Autumn 2017

Autumn 2017

Tuesday, March 26, 2013

tree conks

Sometimes when I'm walking I see something that catches my eye and decide to follow up on it. 

Tree conks are a fungi that grows on trees.
While quite interesting to look at and often pretty, they are a sign of rot and decaying wood in a tree.
The above conk is very near the ground on this tree in a local park.
From what I've read, this tree could be rotten inside and in danger of falling.

This next tree has a lot of conks on it.
It is next to the ditch near here.
It was a beautiful red maple that died and part of it came down in a wind storm so it was cut off.

I was so taken with this old tree stump and it's conks I decided to follow it up a different times and seasons.  
In the summer the conks weren't as visible due to brush and weeds growing in the ditch but when the leave came off in fall I discovered the conks.

November 2012

The conks are growing all around the bottom of the tree.

First snowstorm December 2012.

After an ice storm in December 2012.
They looked kind of pretty with the icicles hanging off them.

If you see conks growing on trees on your property, it might be wise to have a tree arborist look at it.  The tree might be diseased and rotten inside and in danger of falling on your property, a neighbour's, or even a person.  Even if they are pretty and interesting to look at they could be a danger to you and your property.

Have you ever seen a conk?  It's a funny name isn't it?

Have a great day!




  1. i like to think that they are for the fairies to climb up the tree with. now wonder where i learned that? i don't remember. ha. ha!! ( :

    neat shots.

  2. Great photos Pamela. The first photo looks like a beautiful white sculpture of petals on a flower and the next two photos look like mother nature built little knick-knack shelves...that's what they remind me of. The photos in the snow look like little miniature seats. Really interesting nature photos. I love these they're GREAT!

  3. The Conk made for some fabulous photos . . . amazing . . .

  4. The photos are all fascinating. I've never seen conks before. What an impressive naturalist you are!

  5. I've seen many conks before but never knew they were called conks! I spent summer
    time in the Adirondacks of New York. We always called these conks - fungus. We were so elated to find them. Dad would hack them off (usually a dead tree that was down) with an ax or a hatchet. My sister and I would use a nail or stick and scratch a picture on the white side,with the date of that particular summer. Then we would let them dry.We were thrilled. It was very exciting to find a fungus.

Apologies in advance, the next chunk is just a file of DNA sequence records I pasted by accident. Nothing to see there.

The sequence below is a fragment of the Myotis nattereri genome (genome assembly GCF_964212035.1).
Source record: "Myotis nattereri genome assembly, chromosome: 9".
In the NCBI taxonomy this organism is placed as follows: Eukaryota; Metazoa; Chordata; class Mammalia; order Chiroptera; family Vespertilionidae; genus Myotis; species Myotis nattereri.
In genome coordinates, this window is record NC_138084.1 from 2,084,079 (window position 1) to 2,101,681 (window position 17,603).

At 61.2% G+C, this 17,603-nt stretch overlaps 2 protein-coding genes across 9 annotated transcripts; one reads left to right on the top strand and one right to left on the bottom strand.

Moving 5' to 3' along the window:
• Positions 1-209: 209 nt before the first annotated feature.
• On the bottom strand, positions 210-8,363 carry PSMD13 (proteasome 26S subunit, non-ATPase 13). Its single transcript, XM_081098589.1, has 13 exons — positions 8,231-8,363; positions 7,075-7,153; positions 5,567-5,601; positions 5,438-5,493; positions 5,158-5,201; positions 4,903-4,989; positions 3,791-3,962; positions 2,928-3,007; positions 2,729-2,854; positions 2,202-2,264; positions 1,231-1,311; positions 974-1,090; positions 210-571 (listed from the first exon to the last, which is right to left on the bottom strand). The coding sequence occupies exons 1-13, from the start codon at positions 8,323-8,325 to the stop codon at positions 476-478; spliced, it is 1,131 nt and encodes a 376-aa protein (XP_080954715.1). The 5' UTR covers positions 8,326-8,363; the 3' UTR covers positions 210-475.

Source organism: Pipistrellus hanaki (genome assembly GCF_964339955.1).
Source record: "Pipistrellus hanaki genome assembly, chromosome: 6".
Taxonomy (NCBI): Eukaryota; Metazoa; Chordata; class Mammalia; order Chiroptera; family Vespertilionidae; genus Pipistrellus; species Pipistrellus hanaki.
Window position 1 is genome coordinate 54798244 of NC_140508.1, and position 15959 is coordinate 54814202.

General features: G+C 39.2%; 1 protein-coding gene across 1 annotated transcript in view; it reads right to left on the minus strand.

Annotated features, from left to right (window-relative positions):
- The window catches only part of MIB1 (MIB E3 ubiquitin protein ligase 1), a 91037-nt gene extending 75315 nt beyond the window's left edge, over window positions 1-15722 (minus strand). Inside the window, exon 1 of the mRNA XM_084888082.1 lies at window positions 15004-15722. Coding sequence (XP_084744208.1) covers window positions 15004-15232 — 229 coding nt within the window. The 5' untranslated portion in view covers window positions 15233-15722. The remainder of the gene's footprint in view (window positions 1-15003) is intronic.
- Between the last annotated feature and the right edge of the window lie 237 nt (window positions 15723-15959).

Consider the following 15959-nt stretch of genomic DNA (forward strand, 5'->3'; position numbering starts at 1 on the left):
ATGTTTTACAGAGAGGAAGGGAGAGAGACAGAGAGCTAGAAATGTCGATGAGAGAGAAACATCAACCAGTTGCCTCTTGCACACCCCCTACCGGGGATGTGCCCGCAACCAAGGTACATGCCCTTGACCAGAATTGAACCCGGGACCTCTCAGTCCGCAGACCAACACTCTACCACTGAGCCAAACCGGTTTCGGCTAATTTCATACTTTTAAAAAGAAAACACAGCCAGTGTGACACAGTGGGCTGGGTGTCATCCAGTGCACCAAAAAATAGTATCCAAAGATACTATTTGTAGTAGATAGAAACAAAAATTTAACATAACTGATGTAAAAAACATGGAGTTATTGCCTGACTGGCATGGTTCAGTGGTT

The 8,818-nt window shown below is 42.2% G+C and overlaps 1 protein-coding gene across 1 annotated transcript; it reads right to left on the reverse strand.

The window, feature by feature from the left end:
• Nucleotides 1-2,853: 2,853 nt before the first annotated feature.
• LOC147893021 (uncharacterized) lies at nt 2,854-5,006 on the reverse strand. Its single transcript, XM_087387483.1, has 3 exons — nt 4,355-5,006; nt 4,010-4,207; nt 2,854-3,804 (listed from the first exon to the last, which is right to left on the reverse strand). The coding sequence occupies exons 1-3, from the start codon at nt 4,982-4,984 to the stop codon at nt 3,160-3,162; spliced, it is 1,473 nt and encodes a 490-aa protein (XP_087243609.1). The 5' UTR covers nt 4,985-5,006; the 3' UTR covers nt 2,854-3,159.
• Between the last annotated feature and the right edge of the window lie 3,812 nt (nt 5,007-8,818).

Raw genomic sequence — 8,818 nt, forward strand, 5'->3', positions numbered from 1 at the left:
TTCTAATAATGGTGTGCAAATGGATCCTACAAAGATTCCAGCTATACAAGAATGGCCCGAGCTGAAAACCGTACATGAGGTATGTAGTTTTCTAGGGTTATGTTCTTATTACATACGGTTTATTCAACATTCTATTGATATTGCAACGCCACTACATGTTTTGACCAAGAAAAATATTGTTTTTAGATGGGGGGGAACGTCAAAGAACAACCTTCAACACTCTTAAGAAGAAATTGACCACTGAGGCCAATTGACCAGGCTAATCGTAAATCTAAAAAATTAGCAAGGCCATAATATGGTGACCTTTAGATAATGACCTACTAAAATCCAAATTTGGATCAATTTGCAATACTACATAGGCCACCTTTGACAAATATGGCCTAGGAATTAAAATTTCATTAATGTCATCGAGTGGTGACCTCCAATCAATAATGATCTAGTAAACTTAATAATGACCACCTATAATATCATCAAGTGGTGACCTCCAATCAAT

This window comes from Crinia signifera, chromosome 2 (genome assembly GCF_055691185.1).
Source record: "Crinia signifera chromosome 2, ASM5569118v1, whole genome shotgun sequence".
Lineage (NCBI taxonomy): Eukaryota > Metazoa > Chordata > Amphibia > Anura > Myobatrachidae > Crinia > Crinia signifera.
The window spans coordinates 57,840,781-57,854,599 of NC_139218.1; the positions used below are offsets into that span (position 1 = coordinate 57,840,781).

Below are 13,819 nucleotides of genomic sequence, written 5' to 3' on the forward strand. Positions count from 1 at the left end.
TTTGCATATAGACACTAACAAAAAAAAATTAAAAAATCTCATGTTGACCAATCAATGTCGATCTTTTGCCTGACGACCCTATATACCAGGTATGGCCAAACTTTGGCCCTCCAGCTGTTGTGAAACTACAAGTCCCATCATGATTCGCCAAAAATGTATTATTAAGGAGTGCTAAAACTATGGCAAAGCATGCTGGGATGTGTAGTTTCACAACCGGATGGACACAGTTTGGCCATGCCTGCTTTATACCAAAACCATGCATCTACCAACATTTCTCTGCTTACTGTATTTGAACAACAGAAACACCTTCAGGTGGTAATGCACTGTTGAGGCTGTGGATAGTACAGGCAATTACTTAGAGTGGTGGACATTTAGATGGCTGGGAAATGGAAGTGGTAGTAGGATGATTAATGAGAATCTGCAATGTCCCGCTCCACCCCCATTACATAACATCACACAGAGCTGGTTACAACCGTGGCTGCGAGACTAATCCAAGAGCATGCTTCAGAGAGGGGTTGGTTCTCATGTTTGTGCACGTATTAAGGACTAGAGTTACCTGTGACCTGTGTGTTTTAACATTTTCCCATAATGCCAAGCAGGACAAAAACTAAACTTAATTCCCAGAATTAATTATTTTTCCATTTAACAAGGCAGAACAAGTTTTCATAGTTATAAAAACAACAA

Pamela, these are fabulous photos. I love the different seasons. You photograph beautiful pictures of nature! I enjoy them so much. Thank you.


  6. Great shots! I especially like the conks with the icicles hanging from them.

  7. Lovely images but I did not know they were dangerous. We see them often while walking. They are such lovely sculptures.

  8. Whimsical!! Love the 'time lapse' sequence, too. This reminds me of Tolkiens' Rivendale, home of beautiful elves. :)
    HAPPY Spring,

  9. I had no idea these were called conks. I see them often in the woods. Very informative post, as well as creative photography!

  10. I have seen a lot of conks but had no idea that it meant the tree was rotten. Love seeing the different seasons with your stump. : )

  11. How neat that you have documented the tree with its conks in all seasons! Do you also have crafters who use the conks in interesting ways for their art? Somewhere in this house I have a burned engraving done on a conk.

  12. I was sure they were part of the fairy and gnome world. I had a story book called "Pookie" as a child, and fungus and toadstools and the like were their homes and tables and such like.

  13. We call them shelf fungi here but I kind of like your name better. Love the icy ones!

  14. I've never seen a tree conk, but I love your shots of the icicles hanging from them. I will certainly be looking out more for these. Chel x

  15. Pamela
    We have a lot of fungi here in our woods. I have never heard them called conks. I'm wondering if that's an Eastern thing.
    I collect the ones that are dry enough to
    display, just because I love to bring a little bit of nature inside.
    I love the photo with the mini icicles hang from the 'conks'!

  16. Nice photos, Pamela! I've seen these but never knew what they were beyond fungi. It's good info to know that the tree they grow on my be damaged inside and ready to fall. In NYC there were always sad deaths with every storm because of falling tree limbs.

  17. They are weird shapes and I have some growing on my old tree near my back door but it's lovely shade and I wouldn't want to lose it but it is dying.

  18. Pam...I never knew what they were called...I always thought they were of the mushroom family...And I am very sad to say, that a few of our 100 year old Maples at the cottage...have conks...I couldn't bear to cut them down...but we do have a tree guy in every other year, to do maintenance on them...thinning out etc...Now I am scared they are going to fall on my dear cottage!!!
    I will look and see this summer, if we get anymore "conks"...

    Linda :o)

  19. Great post. I've photographed those things before, but never knew what they were. I didn't know they meant the tree was in danger. I like all the different season shots.

  20. I have never heard the term "conks". I've always just called them fungi! You got some great seasonal shots! Love the icicles!

  21. Hum, lovely post and great pictures. I have been thinking about making gnome homes about the garden this year as I need another interesting eye popper in the gardens and I have been on the look out for this "conks" as you call them. I've only called them tree fungi before.


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